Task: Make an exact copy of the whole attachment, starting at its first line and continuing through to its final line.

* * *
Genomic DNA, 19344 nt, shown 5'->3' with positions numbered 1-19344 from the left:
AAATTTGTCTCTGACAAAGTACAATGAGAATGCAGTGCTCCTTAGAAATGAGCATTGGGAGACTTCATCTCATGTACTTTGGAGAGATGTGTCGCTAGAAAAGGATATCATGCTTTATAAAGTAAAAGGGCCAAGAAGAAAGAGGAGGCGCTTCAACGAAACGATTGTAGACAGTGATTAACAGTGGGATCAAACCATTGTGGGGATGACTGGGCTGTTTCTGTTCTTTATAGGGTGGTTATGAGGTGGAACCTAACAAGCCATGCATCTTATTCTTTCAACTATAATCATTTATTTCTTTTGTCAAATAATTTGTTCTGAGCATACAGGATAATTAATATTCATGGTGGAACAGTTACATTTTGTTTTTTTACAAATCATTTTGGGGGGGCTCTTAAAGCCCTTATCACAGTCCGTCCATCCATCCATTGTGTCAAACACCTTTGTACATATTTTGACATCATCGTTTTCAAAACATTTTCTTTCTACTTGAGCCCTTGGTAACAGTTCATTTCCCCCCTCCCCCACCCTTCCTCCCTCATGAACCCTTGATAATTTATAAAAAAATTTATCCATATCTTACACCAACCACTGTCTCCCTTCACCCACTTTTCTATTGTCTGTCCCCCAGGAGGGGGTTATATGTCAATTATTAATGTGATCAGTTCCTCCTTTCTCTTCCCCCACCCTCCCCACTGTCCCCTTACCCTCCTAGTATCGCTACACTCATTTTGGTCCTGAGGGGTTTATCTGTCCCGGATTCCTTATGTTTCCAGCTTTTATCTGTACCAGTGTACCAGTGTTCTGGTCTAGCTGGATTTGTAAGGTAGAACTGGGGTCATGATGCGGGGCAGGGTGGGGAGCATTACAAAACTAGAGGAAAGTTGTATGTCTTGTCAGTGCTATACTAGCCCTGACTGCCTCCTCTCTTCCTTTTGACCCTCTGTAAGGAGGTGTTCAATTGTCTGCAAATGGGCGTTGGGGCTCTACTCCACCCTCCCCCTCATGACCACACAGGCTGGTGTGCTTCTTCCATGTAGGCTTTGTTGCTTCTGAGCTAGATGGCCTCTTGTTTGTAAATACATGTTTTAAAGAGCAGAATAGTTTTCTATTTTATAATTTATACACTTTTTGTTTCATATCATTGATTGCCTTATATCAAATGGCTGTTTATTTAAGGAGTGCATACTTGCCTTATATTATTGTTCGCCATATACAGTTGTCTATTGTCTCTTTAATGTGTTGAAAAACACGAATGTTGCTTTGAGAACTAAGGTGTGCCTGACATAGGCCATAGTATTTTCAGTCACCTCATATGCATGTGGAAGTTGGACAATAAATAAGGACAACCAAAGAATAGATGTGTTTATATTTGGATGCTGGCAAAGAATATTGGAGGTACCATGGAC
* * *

Genomic DNA, 19344 nt, shown 5'->3' with positions numbered 1-19344 from the left:
AAATTTGTCTCTGACAAAGTACAATGAGAATGCAGTGCTCCTTAGAAATGAGCATTGGGAGACTTCATCTCATGTACTTTGGAGAGATGTGTCGCTAGAAAAGGATATCATGCTTTATAAAGTAAAAGGGCCAAGAAGAAAGAGGAGGCGCTTCAACGAAACGATTGTAGACAGTGATTAACAGTGGGATCAAACCATTGTGGGGATGACTGGGCTGTTTCTGTTCTTTATAGGGTGGTTATGAGGTGGAACCTAACAAGCCATGCATCTTATTCTTTCAACTATAATCATTTATTTCTTTTGTCAAATAATTTGTTCTGAGCATACAGGATAATTAATATTCATGGTGGAACAGTTACATTTTGTTTTTTTACAAATCATTTTGGGGGGGCTCTTAAAGCCCTTATCACAGTCCGTCCATCCATCCATTGTGTCAAACACCTTTGTACATATTTTGACATCATCGTTTTCAAAACATTTTCTTTCTACTTGAGCCCTTGGTAACAGTTCATTTCCCCCCTCCCCCACCCTTCCTCCCTCATGAACCCTTGATAATTTATAAAAAAATTTATCCATATCTTACACCAACCACTGTCTCCCTTCACCCACTTTTCTATTGTCTGTCCCCCAGGAGGGGGTTATATGTCAATTATTAATGTGATCAGTTCCTCCTTTCTCTTCCCCCACCCTCCCCACTGTCCCCTTACCCTCCTAGTATCGCTACACTCATTTTGGTCCTGAGGGGTTTATCTGTCCCGGATTCCTTATGTTTCCAGCTTTTATCTGTACCAGTGTACCAGTGTTCTGGTCTAGCTGGATTTGTAAGGTAGAACTGGGGTCATGATGCGGGGCAGGGTGGGGAGCATTACAAAACTAGAGGAAAGTTGTATGTCTTGTCAGTGCTATACTAGCCCTGACTGCCTCCTCTCTTCCTTTTGACCCTCTGTAAGGAGGTGTTCAATTGTCTGCAAATGGGCGTTGGGGCTCTACTCCACCCTCCCCCTCATGACCACACAGGCTGGTGTGCTTCTTCCATGTAGGCTTTGTTGCTTCTGAGCTAGATGGCCTCTTGTTTGTAAATACATGTTTTAAAGAGCAGAATAGTTTTCTATTTTATAATTTATACACTTTTTGTTTCATATCATTGATTGCCTTATATCAAATGGCTGTTTATTTAAGGAGTGCATACTTGCCTTATATTATTGTTCGCCATATACAGTTGTCTATTGTCTCTTTAATGTGTTGAAAAACACGAATGTTGCTTTGAGAACTAAGGTGTGCCTGACATAGGCCATAGTATTTTCAGTCACCTCATATGCATGTGGAAGTTGGACAATAAATAAGGACAACCAAAGAATAGATGTGTTTATATTTGGATGCTGGCAAAGAATATTGGAGGTACCATGGAC